As these examples illustrate, there is nothing close to an academic consensus on the proportion of the decrease in crime attributable to increased incarceration. Last year, a distinguished committee of the National Research Council, after reviewing the studies I have mentioned as well as a great many more, was able to conclude only that while most of the studies “support the conclusion that the growth in incarceration rates reduced crime…the magnitude of the crime reduction remains highly uncertain.”2

Most recently, in February 2015, the Brennan Center for Justice at NYU Law School published a study entitled “What Caused the Crime Decline?” that purports to show that increased incarceration has been responsible for only a negligible decrease in crime. One cannot help but be impressed by the sheer scope of the study. The authors identify the fourteen most popular theories for the decline in crime in the last few decades and attempt to test each of them against the available data.

Five of the theories involve criminal justice policies: increased incarceration, increased police numbers, increased use of statistics in devising police strategies to combat crime, threat of the death penalty, and enactment of right-to-carry gun laws (which theoretically deter violent criminals from attacking victims who they now have to fear might be armed). Another four of the theories are economic in nature, involving changes in unemployment, income, inflation, and consumer confidence. The final five theories involve environmental and social factors: aging population, decreased alcohol consumption, decreased crack use, legalized abortion, and decreased lead in gasoline (which theoretically reduces the supposed tendency of lead fumes to cause overaggressive behavior).

The primary findings of the Brennan study are that “increased incarceration has had little effect on the drop in violent crime in the past 24 years” and has “accounted for less than 1 percent of the decline in property crime this century.” To reach these striking results, the authors rely (as did most of the earlier studies cited above) on the social scientist’s favorite method, a multivariable regression analysis that “controls for the effects of each variable on crime, and each variable on other variables.” But as anyone familiar with regression analysis knows, it rarely speaks to causality, as opposed to correlation; and even to show correlation, the analysis involves a lot of educated guesswork. The authors admit as much, but seek to downplay the level of uncertainty, stating: “There is always some uncertainty and statistical error involved in any empirical analysis.” But when you are dealing with matters as difficult to measure as how much of the decrease in crime can be attributed to everything from decreased alcohol consumption to increased consumer confidence, your so-called “estimates” may be little more than speculations.

In an attempt to adjust to this difficulty, the authors state the percentage of crime decrease attributable to each given factor as a range, e.g., increased police numbers accounted, according to the study, for between 0 percent and 5 percent of the decline in crime between 1990 and 2013. But if you take the low end of each of the ranges, the fourteen factors analyzed in the Brennan study collectively accounted for as little as 10 percent of the decline in crime over that period; and even if you take the high end of each of the ranges, the various factors still accounted for only 40 percent of the decline in crime. Under any analysis, therefore, either the decline in crime in the last twenty years or so was chiefly the product of forces that none of the leading theorists has identified, or (as seems more likely) the regression analysis used by the authors of the Brennan study is too imperfect a tool to be of much use in this kind of situation.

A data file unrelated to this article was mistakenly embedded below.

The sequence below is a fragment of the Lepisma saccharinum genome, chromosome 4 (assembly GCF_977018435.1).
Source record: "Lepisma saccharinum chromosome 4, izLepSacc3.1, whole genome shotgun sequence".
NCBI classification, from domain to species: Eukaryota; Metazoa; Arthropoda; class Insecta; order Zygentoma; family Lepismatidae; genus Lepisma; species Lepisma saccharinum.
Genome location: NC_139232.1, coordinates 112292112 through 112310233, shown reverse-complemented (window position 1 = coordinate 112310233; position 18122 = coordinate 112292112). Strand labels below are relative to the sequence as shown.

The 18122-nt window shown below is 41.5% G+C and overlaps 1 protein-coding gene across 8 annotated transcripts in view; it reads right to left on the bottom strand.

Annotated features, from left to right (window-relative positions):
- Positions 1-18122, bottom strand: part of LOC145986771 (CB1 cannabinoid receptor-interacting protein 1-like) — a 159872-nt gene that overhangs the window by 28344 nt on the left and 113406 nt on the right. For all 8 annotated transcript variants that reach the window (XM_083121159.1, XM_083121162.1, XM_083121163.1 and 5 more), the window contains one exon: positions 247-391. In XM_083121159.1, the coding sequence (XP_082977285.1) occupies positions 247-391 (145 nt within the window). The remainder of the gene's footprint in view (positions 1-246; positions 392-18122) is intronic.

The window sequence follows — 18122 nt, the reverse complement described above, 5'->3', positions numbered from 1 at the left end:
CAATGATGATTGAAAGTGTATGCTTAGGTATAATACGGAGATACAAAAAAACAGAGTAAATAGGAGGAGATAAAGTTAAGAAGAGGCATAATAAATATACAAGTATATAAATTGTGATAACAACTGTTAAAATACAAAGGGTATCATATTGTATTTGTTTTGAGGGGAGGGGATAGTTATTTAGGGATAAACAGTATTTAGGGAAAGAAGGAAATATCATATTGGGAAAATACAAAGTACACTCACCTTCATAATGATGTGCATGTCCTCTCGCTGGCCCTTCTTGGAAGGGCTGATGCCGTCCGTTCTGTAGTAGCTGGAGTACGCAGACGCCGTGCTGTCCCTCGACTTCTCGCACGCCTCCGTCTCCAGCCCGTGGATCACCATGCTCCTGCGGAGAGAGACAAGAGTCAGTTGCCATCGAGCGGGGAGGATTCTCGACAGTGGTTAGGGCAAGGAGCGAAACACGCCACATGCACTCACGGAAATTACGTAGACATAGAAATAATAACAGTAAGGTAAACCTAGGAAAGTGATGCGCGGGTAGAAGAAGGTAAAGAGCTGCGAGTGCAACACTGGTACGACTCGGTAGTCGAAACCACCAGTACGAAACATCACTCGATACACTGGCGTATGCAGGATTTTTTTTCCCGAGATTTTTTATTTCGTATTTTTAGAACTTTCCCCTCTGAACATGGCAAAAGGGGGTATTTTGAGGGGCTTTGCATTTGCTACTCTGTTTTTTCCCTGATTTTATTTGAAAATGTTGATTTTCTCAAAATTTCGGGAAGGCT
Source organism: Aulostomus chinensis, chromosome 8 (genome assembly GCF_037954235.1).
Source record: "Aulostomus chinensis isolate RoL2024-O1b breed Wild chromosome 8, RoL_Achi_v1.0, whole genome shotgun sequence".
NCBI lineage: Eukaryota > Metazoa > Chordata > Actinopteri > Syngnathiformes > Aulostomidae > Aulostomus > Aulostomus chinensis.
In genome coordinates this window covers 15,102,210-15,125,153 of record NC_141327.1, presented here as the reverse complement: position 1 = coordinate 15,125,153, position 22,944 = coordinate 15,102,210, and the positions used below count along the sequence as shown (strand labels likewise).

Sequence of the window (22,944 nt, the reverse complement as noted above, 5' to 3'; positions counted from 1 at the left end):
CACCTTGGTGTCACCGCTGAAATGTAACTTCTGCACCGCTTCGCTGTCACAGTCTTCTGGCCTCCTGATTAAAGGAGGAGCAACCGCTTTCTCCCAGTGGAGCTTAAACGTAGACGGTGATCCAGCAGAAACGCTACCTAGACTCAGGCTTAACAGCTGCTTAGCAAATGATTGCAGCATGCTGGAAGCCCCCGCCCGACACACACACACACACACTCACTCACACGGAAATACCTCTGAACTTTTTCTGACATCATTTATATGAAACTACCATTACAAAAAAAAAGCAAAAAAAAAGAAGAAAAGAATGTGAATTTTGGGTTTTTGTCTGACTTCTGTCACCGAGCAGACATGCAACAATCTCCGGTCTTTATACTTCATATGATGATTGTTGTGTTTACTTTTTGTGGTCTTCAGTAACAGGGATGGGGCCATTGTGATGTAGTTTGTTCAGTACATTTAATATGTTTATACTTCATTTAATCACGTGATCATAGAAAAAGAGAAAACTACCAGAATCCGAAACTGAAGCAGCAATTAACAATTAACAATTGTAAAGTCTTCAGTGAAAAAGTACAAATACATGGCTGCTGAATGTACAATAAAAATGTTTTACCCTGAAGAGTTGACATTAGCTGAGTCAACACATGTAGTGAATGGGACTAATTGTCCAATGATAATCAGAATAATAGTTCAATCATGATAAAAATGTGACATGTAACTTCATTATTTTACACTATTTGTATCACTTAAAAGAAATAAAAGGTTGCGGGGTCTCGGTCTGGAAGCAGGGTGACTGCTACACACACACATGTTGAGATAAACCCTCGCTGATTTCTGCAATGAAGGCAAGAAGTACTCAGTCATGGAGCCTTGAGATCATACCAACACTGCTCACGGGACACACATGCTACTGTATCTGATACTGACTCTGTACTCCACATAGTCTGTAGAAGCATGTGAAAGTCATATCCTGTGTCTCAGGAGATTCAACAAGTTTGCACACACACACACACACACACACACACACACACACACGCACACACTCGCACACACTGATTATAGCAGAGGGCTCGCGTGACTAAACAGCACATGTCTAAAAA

My point is not to criticize the Brennan study. It is in many respects the most ambitious and comprehensive study of its kind undertaken to date. But as the National Research Council report points out in discussing the many similar studies that, as noted, led to a wide range of results, there are simply too many variables, uncertainties, estimates, and challenges involved in the question to rely on a regression analysis that is little more than speculation dressed up as statistics. The result is that one cannot fairly claim to know with any degree of confidence or precision the relative role of increased incarceration in decreasing crime.


Put another way, the supposition on which our mass incarceration is premised—namely, that it materially reduces crime—is, at best, a hunch. Yet the price we pay for acting on this hunch is enormous. This is true in the literal sense: it costs more than $80 billion a year to run our jails and prisons. It is also true in the social sense: by locking up so many young men, most of them men of color, we contribute to the erosion of family and community life in ways that harm generations of children, while creating a future cadre of unemployable ex-cons many of whom have learned in prison how better to commit future crimes. And it is even true in the symbolic sense: by locking up, sooner or later, one out of every three African-American males, we send a message that our society has no better cure for racial disparities than brute force.